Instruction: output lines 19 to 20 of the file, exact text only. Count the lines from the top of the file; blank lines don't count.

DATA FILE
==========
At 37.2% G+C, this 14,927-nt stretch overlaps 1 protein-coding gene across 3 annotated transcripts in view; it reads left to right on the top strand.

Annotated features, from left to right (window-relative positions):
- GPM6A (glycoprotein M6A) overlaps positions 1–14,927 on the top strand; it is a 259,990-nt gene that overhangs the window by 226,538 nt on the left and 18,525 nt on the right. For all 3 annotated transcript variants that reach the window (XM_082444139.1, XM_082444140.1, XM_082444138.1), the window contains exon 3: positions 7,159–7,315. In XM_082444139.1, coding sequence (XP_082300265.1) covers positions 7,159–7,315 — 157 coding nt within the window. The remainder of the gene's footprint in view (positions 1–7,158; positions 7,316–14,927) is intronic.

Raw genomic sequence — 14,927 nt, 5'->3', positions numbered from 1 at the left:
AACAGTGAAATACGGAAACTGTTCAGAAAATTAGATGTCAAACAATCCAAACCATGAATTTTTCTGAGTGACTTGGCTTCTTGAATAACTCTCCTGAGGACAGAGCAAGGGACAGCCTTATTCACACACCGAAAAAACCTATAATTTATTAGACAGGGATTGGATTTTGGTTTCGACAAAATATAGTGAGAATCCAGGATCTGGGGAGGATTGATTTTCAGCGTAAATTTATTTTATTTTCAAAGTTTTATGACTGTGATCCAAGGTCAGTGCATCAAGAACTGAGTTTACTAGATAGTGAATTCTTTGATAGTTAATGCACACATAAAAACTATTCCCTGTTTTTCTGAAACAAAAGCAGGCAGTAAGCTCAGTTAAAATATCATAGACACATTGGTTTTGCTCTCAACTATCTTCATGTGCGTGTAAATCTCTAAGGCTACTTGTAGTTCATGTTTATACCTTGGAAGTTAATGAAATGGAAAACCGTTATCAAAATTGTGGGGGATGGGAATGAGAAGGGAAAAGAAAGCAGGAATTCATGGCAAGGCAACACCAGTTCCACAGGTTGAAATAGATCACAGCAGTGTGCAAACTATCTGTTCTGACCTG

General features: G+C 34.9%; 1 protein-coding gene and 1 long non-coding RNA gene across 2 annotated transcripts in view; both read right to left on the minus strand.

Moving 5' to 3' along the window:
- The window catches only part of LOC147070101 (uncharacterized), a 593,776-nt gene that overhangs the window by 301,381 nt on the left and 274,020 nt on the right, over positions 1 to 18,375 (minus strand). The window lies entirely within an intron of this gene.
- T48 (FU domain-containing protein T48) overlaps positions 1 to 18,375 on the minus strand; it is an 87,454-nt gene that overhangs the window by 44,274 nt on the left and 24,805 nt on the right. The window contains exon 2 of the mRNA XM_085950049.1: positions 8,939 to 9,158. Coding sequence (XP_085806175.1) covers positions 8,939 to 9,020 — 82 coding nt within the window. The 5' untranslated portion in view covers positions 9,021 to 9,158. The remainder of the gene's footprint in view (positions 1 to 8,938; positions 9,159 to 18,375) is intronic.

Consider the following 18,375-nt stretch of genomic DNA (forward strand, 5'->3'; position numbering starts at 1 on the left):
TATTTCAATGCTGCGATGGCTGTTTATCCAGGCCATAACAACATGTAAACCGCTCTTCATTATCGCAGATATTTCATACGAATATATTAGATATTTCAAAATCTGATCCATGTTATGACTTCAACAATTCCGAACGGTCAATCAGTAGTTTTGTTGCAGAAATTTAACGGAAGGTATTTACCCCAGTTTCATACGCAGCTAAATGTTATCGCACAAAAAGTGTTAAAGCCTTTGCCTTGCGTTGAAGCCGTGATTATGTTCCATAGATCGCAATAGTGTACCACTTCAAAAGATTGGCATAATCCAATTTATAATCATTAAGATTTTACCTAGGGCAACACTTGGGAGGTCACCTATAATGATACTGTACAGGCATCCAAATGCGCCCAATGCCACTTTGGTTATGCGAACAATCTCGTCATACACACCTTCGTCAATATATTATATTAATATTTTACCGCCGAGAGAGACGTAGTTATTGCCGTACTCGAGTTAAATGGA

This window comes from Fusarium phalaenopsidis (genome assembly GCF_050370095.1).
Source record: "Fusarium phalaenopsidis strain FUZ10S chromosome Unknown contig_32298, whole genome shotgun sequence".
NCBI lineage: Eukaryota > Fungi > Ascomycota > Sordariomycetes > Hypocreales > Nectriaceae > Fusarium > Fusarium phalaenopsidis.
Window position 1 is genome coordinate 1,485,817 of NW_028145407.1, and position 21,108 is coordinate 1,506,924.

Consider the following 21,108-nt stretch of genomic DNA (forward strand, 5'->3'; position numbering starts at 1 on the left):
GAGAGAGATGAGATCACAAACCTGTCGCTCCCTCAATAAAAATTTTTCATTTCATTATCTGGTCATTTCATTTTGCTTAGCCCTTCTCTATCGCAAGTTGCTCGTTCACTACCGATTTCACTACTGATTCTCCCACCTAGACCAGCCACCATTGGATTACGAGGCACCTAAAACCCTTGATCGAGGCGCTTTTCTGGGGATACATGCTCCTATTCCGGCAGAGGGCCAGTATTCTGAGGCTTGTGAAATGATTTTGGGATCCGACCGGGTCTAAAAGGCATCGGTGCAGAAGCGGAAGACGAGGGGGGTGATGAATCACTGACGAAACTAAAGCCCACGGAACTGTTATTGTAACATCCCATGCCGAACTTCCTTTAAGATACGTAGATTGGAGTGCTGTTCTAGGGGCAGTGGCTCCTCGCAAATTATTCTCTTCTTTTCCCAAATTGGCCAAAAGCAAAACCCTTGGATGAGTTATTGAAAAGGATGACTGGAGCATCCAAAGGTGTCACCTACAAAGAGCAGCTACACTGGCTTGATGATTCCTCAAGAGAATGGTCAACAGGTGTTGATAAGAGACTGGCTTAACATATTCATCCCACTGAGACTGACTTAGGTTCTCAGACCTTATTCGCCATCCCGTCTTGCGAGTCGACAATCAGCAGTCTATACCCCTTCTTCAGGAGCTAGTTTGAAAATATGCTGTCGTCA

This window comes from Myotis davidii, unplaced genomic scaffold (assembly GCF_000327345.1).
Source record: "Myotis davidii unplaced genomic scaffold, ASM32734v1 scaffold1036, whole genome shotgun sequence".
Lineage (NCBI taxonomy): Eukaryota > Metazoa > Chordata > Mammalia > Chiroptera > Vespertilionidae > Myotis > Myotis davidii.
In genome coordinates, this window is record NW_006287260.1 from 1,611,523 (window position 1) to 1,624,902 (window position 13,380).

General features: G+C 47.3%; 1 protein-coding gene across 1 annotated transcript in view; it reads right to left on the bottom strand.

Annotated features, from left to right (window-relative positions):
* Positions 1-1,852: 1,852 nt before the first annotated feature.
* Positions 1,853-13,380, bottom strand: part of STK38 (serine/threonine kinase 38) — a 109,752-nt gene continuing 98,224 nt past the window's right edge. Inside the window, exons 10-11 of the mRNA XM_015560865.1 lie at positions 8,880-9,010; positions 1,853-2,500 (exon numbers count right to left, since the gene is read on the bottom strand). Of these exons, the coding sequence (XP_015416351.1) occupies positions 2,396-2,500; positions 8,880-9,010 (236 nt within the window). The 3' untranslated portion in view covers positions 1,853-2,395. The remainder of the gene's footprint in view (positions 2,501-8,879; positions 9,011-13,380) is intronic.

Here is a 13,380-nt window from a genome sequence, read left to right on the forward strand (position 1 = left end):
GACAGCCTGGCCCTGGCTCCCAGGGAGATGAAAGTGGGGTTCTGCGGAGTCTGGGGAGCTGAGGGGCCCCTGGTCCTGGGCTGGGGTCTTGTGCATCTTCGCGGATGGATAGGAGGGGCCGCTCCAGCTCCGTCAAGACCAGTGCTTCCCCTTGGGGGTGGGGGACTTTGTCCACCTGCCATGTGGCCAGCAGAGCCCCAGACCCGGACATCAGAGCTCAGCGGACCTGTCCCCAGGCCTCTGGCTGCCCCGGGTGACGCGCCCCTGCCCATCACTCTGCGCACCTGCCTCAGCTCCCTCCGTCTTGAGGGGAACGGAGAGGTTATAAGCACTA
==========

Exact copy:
Source record: "Myotis davidii unplaced genomic scaffold, ASM32734v1 scaffold1036, whole genome shotgun sequence".
Lineage (NCBI taxonomy): Eukaryota > Metazoa > Chordata > Mammalia > Chiroptera > Vespertilionidae > Myotis > Myotis davidii.